In 1980 the late Mrs Alma Vann wrote in the ‘Messenger’ about Weston school and its history. Readers might like to to be reminded of this, and the following is a precise of Mrs Vann’s articles.
The school was founded in 1773 by Thomas Eden, a gentleman living at Broadmarston, who also owned property in Weston parish. He founded a charitable trust, to set up six schools in the district, so that poor children could be taught English in order that the Bible and Prayer Book might be read and church services followed.
The money to pay for books and for the teachers’ salaries came from the rents and profits of a 30 acre estate and house and warehouses in Bristol. There seems to be no record of where the school was held, but it was probably in a room in the house of the school mistress.
In 1845 the trustees gave permission for the teacher to take other children than the poor. These children were paid for by their parents who had to obtain a certificate of character twice yearly from the Rector.
IN 1846 Canon Bourne became Rector of Weston. He soon became concerned about drunkenness and rioting on Dover’s Hill, particularly during the weeks the Games, and with Lord Harrowby, he was influential in bringing about the Enclosure of Weston’s fields and commons in 1850. Thus villagers lost their rights to graze cattle and sheep on the common land, but under the terms of the Enclosure Award, they gained four acres of allotments, one acre for recreation and one rod for a site for school and school house.
Both the Government and the National Society were giving grants at that time for school buildings, and it seems likely, though it has not been established, that the present school was built with money from these bodies, and active encouragement from Lord Harrowby and the Rector. The new school opened in 1852 with 20 children between the ages of 4 and 10 years, and a new schoolmistress.
There were now three interests in the new school. Firstly the Eden trustees who continued to provide money as a grant to the teacher, or as prizes to encourage religious education. They appointed the Rector as their inspector and agent. Secondly, the Church of England, which effectively ‘managed’ the school with Rector, Churchwardens and Overseers of the Poor as trustees. The Diocese also sent an inspector to examine and report on the children’s religious knowledge. Thirdly, the State which now paid the teachers salary and provided books and equipment. They also sent a Government Inspector annually.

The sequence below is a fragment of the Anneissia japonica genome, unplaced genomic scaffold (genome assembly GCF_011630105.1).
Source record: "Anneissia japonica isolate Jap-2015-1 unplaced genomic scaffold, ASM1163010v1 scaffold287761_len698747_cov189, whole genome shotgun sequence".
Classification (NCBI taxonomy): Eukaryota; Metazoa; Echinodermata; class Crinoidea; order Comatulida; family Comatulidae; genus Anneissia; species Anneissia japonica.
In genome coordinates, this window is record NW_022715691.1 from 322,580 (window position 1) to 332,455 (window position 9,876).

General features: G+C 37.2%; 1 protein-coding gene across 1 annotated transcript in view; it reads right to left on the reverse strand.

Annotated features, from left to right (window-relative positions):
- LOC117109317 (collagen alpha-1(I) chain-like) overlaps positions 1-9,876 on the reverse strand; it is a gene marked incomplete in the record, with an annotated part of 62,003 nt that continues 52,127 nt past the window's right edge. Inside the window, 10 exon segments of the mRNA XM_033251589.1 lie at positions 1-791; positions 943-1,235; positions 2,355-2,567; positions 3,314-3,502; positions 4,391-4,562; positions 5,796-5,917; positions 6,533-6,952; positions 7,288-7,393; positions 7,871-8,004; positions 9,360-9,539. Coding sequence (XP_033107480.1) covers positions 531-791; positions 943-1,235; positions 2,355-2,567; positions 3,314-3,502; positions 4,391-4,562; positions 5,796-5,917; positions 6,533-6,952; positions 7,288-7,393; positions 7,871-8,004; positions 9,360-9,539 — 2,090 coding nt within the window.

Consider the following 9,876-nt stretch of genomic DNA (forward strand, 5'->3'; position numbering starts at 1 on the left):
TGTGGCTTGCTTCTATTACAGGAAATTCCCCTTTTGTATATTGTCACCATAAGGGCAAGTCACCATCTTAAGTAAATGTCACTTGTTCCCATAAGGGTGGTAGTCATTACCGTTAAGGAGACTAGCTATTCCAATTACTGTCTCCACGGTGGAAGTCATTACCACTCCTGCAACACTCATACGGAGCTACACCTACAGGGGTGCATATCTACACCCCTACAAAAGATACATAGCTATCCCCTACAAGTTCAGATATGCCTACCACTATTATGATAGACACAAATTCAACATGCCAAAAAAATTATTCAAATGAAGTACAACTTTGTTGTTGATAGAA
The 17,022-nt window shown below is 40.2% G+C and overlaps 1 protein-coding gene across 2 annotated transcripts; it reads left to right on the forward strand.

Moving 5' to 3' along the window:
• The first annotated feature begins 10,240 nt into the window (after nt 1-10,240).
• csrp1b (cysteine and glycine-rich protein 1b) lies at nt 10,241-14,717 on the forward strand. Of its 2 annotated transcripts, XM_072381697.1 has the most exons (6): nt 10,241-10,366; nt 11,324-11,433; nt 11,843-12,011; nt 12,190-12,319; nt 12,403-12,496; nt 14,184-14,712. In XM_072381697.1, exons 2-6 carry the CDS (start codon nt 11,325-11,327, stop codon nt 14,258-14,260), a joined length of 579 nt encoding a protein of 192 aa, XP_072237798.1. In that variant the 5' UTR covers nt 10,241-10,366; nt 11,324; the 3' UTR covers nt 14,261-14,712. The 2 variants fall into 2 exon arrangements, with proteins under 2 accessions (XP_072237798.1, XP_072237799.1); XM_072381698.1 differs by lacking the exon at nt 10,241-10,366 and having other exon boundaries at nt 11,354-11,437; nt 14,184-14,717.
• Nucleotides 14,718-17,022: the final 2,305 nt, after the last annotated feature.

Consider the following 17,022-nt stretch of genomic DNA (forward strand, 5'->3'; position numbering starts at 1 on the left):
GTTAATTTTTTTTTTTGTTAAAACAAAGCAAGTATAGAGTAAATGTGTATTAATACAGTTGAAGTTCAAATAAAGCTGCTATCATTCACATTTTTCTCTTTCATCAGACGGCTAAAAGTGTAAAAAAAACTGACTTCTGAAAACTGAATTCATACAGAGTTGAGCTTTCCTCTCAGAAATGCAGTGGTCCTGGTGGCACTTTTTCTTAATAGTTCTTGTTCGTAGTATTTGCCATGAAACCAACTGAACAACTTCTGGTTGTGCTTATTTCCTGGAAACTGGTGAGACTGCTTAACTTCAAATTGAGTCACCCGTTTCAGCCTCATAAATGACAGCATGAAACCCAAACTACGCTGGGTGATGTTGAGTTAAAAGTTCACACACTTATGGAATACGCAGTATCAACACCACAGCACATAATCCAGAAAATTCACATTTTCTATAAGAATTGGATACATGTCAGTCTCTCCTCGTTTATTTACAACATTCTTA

Later, the 1870 Forster Act enabled schools to set up boards which could obtain money from the rates for school improvements. However, at a Vestry meeting held in Weston it was decided not to do this but the nine persons present promised to pay a sum in in proportion to their rate assessment.
Canon Bourne became a trustee of the Eden Charity in 1888, and obtained a grant from it towards the enlargement of the school. He died in 1901 and his death signified the end of an era, as the influence and extent of the Church’s control was never to be so great again. Social and political changes ensured the waning of its powers, as the State took up the responsibility of legislation to provide and develop curricula and teaching methods in all its elementary schools.
The 1902 Education Act made Gloucestershire the Local Education Authority for the school and they took over its expenses except for the repairing maintenance of the buildings. The latter increased considerably as more modern amenities were required and the 1944 Butler Education Act which reorganised school into primary and secondary, also gave the opportunity for Church schools to become ‘aided’ or ‘controlled’. The managers decided in 1951 that Weston school should be ‘controlled’. This signified one third church representation on the Board of Managers, some change in Religious Education, and little financial responsibility. The Eden grant which had started the school in 1773 was then transferred from the school to the Church.
Postsrcipt. The school was closed in 1985. The closing of the school brings enormous social change especially to the sense of community.